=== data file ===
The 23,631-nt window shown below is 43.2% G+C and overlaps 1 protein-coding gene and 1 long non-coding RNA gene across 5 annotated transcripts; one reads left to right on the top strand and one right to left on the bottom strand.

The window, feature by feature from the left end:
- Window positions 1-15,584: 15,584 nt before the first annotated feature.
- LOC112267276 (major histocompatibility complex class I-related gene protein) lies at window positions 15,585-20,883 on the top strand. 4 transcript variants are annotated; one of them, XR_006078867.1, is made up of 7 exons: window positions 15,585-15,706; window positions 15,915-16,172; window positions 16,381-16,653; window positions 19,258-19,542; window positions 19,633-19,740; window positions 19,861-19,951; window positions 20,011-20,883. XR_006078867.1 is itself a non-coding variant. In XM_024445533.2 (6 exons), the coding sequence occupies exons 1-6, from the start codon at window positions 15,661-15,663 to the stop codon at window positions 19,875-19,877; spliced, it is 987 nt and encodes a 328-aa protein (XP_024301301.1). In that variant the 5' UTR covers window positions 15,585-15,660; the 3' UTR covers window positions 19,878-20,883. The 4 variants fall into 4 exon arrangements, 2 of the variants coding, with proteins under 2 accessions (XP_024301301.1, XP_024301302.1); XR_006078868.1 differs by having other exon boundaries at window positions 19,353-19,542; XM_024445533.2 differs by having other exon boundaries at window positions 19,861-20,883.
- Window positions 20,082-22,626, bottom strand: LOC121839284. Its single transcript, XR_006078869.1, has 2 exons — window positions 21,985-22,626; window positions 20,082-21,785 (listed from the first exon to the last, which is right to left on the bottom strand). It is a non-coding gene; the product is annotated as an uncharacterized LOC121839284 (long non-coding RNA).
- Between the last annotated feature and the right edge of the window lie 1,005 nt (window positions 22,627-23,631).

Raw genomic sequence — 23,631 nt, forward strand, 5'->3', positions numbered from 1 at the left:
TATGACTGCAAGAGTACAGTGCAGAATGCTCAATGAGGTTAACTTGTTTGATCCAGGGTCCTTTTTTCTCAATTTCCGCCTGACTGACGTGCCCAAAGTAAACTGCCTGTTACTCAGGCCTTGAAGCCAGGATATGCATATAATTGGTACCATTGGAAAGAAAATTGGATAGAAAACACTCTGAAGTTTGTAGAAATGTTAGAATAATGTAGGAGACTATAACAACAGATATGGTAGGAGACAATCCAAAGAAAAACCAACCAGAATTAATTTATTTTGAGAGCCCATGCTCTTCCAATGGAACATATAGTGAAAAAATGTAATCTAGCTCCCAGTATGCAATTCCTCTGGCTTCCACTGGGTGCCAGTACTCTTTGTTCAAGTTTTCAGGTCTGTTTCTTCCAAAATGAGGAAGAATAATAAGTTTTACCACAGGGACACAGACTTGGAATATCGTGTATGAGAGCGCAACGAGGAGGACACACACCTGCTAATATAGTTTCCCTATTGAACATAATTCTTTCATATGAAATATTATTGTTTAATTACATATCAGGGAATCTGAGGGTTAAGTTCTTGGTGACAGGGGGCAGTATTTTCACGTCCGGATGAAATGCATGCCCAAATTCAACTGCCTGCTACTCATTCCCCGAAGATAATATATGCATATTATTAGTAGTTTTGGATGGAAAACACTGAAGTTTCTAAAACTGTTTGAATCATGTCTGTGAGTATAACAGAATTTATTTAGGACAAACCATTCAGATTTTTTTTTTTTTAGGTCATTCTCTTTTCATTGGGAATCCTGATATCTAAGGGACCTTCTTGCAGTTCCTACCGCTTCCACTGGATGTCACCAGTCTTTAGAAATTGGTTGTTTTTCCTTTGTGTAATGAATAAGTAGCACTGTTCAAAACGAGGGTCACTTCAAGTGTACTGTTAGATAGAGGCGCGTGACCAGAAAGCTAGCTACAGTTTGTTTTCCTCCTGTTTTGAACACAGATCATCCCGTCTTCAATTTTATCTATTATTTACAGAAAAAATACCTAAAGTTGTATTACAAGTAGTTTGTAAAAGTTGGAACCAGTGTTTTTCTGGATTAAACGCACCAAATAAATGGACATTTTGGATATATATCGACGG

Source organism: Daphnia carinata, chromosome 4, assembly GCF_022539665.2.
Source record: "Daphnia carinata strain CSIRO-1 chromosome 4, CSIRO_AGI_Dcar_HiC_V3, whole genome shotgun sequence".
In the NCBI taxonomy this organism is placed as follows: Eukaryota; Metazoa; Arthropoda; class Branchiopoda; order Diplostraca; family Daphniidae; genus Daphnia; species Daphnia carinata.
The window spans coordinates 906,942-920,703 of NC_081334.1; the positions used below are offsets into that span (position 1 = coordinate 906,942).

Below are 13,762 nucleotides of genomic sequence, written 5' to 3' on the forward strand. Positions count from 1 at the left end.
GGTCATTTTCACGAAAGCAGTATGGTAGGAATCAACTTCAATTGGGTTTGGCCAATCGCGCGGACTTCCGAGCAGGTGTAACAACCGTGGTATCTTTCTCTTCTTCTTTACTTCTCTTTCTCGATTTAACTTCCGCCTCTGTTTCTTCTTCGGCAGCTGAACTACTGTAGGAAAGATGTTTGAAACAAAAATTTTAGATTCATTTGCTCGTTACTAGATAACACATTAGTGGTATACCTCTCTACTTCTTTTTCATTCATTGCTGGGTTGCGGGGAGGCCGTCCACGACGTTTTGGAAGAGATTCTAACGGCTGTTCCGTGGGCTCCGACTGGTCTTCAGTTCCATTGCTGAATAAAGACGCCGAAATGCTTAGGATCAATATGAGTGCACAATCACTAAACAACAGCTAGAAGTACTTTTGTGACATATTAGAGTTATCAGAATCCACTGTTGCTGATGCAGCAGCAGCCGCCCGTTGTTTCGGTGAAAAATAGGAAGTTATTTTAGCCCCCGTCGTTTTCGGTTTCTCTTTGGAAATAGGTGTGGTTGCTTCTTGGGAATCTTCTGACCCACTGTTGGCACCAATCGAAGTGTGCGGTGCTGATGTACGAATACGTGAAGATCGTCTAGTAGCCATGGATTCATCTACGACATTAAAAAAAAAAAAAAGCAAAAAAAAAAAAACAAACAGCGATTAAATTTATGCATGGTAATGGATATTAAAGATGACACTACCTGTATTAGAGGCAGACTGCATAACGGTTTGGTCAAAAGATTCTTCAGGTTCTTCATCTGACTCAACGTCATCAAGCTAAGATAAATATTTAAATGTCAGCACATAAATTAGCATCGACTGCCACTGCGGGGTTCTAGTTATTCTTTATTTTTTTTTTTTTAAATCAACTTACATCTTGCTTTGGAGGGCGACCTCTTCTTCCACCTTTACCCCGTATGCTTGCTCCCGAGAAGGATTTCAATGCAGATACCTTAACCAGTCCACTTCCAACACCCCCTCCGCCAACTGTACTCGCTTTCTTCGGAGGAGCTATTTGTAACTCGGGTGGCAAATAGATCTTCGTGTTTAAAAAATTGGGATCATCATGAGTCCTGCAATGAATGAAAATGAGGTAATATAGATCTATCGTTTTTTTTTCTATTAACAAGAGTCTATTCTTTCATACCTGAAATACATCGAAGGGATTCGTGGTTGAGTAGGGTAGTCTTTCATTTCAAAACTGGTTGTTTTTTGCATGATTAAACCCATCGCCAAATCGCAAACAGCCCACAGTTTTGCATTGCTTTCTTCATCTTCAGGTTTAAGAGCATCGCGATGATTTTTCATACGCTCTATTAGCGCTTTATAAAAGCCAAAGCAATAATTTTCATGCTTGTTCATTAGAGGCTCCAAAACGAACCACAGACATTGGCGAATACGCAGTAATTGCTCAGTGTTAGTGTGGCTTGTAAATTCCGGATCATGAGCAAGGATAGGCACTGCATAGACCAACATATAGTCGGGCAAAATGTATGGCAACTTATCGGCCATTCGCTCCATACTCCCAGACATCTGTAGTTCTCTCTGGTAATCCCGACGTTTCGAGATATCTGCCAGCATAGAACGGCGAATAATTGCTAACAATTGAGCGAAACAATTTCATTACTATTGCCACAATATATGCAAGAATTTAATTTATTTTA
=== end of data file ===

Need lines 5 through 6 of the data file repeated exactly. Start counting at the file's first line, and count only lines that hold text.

- Window positions 20,082-22,626, bottom strand: LOC121839284. Its single transcript, XR_006078869.1, has 2 exons — window positions 21,985-22,626; window positions 20,082-21,785 (listed from the first exon to the last, which is right to left on the bottom strand). It is a non-coding gene; the product is annotated as an uncharacterized LOC121839284 (long non-coding RNA).
- Between the last annotated feature and the right edge of the window lie 1,005 nt (window positions 22,627-23,631).